A partial shutdown of the government officially went into effect at 12:01 a.m. Saturday morning as the House and Senate adjourned on Saturday with negotiations stalled between the White House and congressional leaders over border wall funding.
By Saturday evening, lawmakers announced that no further talks were planned until Thursday -- meaning that nearly a quarter of the federal government will likely remain shuttered at least through much of the holiday week ahead.
Late Friday, President Donald Trump tweeted a video at the 11th hour -- of himself speaking to the importance of border security.
"We don't want people coming in that aren't supposed to be here," he said in the video. "The only thing that is going to stop that is great border security. With a wall or a slat fence or whatever you want to call it. But we need a great barrier and if we don't have it, it's never going to work."
"We're going to have a shutdown," Trump continued in the video message. "There's nothing we can do about that because we need the Democrats to give us their votes. ... The shutdown, hopefully, will not last long."
With the help of a tie-breaking vote from Vice President Mike Pence Senate, the Senate advanced a House measure on Friday to fund the government and allocate $5.7 billion in border wall funding. But the bill lacked enough support to clear the 60-vote threshold for passage and put it on President Donald Trump's desk.
"I hope Senate Democrats will work with the White House on an agreement that can pass both houses of Congress and receive the president's signature," Senate Majority Leader Mitch McConnell, R-Ky., said from the Senate floor after the Friday evening vote. "So, colleagues, when an agreement is reached, it will receive a vote here on the Senate floor."
Senate Minority Leader Chuck Schumer acknowledged an appetite for continued discussions, but said there is no path forward for the House bill that funds Trump's desired border wall between the United States and Mexico.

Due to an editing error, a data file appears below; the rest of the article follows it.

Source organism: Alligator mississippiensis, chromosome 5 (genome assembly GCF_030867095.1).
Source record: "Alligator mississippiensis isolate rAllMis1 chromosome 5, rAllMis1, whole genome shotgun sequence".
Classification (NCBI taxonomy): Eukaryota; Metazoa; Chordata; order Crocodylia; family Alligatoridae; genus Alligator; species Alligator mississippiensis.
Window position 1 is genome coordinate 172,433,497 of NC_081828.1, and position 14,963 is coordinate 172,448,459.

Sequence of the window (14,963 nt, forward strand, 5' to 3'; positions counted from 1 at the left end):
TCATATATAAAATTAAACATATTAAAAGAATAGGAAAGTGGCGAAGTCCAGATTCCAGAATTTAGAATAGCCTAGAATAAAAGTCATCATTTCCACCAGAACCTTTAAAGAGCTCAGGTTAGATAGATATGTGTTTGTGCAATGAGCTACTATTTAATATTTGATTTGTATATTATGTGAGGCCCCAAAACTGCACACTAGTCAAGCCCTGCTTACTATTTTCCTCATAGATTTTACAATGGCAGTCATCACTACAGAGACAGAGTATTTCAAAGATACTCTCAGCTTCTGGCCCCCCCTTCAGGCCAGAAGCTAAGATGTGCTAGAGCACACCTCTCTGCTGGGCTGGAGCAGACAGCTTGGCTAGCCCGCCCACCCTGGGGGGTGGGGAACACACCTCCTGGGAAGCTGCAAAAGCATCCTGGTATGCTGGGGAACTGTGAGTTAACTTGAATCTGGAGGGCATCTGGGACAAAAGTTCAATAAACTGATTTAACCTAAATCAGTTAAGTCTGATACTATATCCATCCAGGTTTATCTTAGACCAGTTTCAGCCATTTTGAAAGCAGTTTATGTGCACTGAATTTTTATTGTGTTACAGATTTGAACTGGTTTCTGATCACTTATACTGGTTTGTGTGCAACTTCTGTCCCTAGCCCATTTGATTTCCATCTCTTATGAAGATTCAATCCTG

A handful of government agencies not previously funded -- including the Justice Department, State Department and Department of Homeland Security -- will be shuttered by the funding lapse, a situation that could worsen if the shutdown extends beyond the weekend.
Congress appeared on the verge of avoiding a shutdown until Thursday, when the president -- under fire from conservatives lawmakers and media who accused him of abandoning his signature campaign promise -- vowed not to sign a bipartisan, Senate-passed government-funding measure that did not include billions in border wall funding.
"Let’s face it, I mean we have two talk radio show hosts who basically influenced the president and we’re in shutdown mode, it’s just, I mean, that’s tyranny," Sen. Bob Corker, R-Tenn., said Friday afternoon.
House GOP leaders, following the president's lead, quickly added $5.7 billion to the package, and sent it back to the Senate in a Thursday evening vote.
After pledging to take responsibility for a shutdown over border security in an Oval Office leaders last week, Trump on Friday attempted to shift the blame to Democrats, tweeting "The Democrats now own the shutdown!"
“It's up to the Democrats as to whether or not we have a shutdown tonight,” Trump said at a bill signing ceremony in the Oval Office. “I hope we don't, but we are totally prepared for a very long shut down.”
The president called for McConnell to use the "nuclear option," which would override Senate rules that require 60 votes to stop a filibuster and instead would allow a vote to proceed and a measure to pass with just 51 votes or a simple majority.